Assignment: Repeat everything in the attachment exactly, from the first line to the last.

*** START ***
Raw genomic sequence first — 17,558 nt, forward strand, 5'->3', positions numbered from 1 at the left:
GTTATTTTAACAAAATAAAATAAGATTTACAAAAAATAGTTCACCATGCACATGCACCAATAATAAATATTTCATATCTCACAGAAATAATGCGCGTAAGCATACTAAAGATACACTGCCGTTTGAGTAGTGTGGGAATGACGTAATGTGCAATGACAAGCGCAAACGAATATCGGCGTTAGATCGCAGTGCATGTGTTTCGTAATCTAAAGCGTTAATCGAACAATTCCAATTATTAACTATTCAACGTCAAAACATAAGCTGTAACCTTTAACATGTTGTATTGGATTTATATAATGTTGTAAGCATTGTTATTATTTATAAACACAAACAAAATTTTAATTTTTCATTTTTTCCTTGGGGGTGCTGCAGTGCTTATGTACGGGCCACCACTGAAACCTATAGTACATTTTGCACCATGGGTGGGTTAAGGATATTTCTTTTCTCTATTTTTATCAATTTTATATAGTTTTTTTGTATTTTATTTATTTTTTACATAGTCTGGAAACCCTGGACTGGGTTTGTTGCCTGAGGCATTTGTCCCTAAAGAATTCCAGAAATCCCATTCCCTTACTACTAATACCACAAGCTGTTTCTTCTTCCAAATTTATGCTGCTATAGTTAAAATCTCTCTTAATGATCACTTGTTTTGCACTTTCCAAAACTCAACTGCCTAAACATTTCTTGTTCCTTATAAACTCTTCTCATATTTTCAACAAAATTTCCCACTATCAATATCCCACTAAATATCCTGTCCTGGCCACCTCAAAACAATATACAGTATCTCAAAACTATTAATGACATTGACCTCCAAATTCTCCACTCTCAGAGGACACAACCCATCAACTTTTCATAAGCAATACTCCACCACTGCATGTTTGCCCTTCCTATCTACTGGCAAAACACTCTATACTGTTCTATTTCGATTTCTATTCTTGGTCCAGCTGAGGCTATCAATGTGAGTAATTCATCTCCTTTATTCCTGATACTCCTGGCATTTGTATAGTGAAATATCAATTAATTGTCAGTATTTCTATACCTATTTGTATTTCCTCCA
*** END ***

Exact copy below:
Raw genomic sequence first — 17,558 nt, forward strand, 5'->3', positions numbered from 1 at the left:
GTTATTTTAACAAAATAAAATAAGATTTACAAAAAATAGTTCACCATGCACATGCACCAATAATAAATATTTCATATCTCACAGAAATAATGCGCGTAAGCATACTAAAGATACACTGCCGTTTGAGTAGTGTGGGAATGACGTAATGTGCAATGACAAGCGCAAACGAATATCGGCGTTAGATCGCAGTGCATGTGTTTCGTAATCTAAAGCGTTAATCGAACAATTCCAATTATTAACTATTCAACGTCAAAACATAAGCTGTAACCTTTAACATGTTGTATTGGATTTATATAATGTTGTAAGCATTGTTATTATTTATAAACACAAACAAAATTTTAATTTTTCATTTTTTCCTTGGGGGTGCTGCAGTGCTTATGTACGGGCCACCACTGAAACCTATAGTACATTTTGCACCATGGGTGGGTTAAGGATATTTCTTTTCTCTATTTTTATCAATTTTATATAGTTTTTTTGTATTTTATTTATTTTTTACATAGTCTGGAAACCCTGGACTGGGTTTGTTGCCTGAGGCATTTGTCCCTAAAGAATTCCAGAAATCCCATTCCCTTACTACTAATACCACAAGCTGTTTCTTCTTCCAAATTTATGCTGCTATAGTTAAAATCTCTCTTAATGATCACTTGTTTTGCACTTTCCAAAACTCAACTGCCTAAACATTTCTTGTTCCTTATAAACTCTTCTCATATTTTCAACAAAATTTCCCACTATCAATATCCCACTAAATATCCTGTCCTGGCCACCTCAAAACAATATACAGTATCTCAAAACTATTAATGACATTGACCTCCAAATTCTCCACTCTCAGAGGACACAACCCATCAACTTTTCATAAGCAATACTCCACCACTGCATGTTTGCCCTTCCTATCTACTGGCAAAACACTCTATACTGTTCTATTTCGATTTCTATTCTTGGTCCAGCTGAGGCTATCAATGTGAGTAATTCATCTCCTTTATTCCTGATACTCCTGGCATTTGTATAGTGAAATATCAATTAATTGTCAGTATTTCTATACCTATTTGTATTTCCTCCA